6. Stupendous, Ruth. Just outstanding. I like the bias finish. Do I now need to do a rain dance so you can test it out?!Coco

  7. what a fab coat, love the colours and it looks great on you. Well done

  8. You must be the best dressed teacher in all of Ireland!! You have created and are creating the lovliest wardrobe.

  9. This is absolutely fantastic! Love every aspect of it especially how you saved the buttonholes and the pockets! Beautiful!

  10. Fab-u-lous! You look so good in it as well :)PS. My lovely skirt pattern arrived safe and well today. I am going to play around with it – and will then do a blog post. Thank-you so much for your generosity!

  11. What a gorgeous coat, Ruth, absolutely stunning!

  12. A truly beautiful coat that looks terrific on you. I love the reversibility. You did a great job of stitching, as usual!

  13. Ruth, You're amazing. This jacket is stunning. I want one too.I am in awe of your talents.

  14. What a great looking coat! You did an excellent job with this. Truly stunning.

  15. Love your reversible coat! And I want to say thanks for posting when things don't go quite as planned, and the way you meet those challenges. Creative fixes, as I like to call them:-! Looking forward to seeing the whole wardrobe together when it's finished!

  16. This is fantastic! I love the combination of black and beige so much. The way you fixed the bottunhose is nice and the patch looks cute too!

  17. Don't know how I missed this. So wait, I make a pair of children's slippers and you make…this?? I just don't know how you can be so mean.Seriously, both your sewing and your aesthetic skills/flair are really developed. What a lovely piece! Having recently made a reversible cape, I think reversible garments are about 8 times as hard as normal garments. Well done for such elegant finishing.

  18. Wow this is amazing. I love your patch workaround. Beautiful coat!

  19. I was in despair – you get to the very last thing to be sewn and it's so easy to make a mess of the whole garment. I hate buttonholes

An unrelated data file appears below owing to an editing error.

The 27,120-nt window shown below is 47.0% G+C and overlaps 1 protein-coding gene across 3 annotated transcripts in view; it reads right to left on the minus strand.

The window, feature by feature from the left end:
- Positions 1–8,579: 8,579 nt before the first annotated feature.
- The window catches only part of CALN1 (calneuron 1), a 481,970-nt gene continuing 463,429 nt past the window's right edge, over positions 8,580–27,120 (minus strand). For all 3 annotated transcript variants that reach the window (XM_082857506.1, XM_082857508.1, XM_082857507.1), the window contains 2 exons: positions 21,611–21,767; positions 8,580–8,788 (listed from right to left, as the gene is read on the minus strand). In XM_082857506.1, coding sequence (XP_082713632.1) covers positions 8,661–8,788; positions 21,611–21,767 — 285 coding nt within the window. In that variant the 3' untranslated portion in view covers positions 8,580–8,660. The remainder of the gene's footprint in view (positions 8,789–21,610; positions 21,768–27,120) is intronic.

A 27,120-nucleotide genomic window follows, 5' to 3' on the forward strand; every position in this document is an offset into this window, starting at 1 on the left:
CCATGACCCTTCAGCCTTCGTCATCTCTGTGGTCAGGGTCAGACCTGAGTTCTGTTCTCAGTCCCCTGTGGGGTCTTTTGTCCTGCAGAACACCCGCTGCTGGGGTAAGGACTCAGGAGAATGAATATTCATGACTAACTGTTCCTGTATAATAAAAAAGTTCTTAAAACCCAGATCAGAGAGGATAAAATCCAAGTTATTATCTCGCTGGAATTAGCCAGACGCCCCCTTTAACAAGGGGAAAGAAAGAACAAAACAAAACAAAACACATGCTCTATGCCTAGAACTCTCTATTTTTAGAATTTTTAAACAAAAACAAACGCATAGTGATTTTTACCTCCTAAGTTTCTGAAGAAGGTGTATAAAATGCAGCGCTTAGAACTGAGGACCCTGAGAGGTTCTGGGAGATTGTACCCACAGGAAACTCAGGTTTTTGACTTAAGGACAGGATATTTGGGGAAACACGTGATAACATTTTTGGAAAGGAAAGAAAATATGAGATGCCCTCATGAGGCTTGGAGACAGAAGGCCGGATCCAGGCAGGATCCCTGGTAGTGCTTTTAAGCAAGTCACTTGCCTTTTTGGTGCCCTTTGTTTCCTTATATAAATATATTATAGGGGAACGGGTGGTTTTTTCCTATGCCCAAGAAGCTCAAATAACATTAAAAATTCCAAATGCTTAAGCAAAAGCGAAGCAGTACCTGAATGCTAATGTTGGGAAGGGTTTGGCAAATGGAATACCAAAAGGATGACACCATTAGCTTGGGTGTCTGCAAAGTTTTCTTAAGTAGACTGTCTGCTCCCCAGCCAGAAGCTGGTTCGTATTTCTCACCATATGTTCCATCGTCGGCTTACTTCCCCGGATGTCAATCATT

20. Thanks Lucia. There must be an easier way for finishing sleeve seams – same for both seams in jeans.

  21. Thanks Shams, two coats for the price of one – that's what I like

  22. Far from perfect finishing Janice but I'll keep practicing. Thanks

  23. Yes Linda, you would have the patience, I've seen what you sew – awesome

  24. Believe me Coco, in Ireland the rain is never far away

  25. Oh don't know about but I'm often asked in work if I have an 'interview'! – good to keep the bosses on their toes.

  26. Carolyn, I stole the pocket idea from a vintage 1960s coat of my mum's. Thanks

  27. Glad to hear you will sewing up some Paco soon

  28. Oh Dixie, my stitching really needs a lot of work – straight lines and precision and me just don't go well together. But thanks.

  29. Actually, I think the awe is the other way around

  30. Creative fixes – good one. But of course, you know I had planned to do it like this all a long – LOL

  31. Thanks Tee. Nice to have you here

  32. Classic colours that coordinate with lots of others, hopefully I'll get good wear out of it.

  33. I just didn't realise how much work is involved in a reversible garment. A lot was 'figured' out as I went along.

  34. Thanks Elizabeth, I had to do it otherwise the whole thing would have been in the bin. Don't you just hate it when that happens?

  35. Ta very much – needs to warm up a bit before it gets its first outing.

  36. Despite your challenges, that is one knockout coat. I love it!

  37. Your reversible coat is amazing. I love the black details on the bone/beige side, they really make it pop, yet it still looks classic. Both sides look so good, you are very clever. What a versatile garment.

  38. Pingback: May be May! | corecouture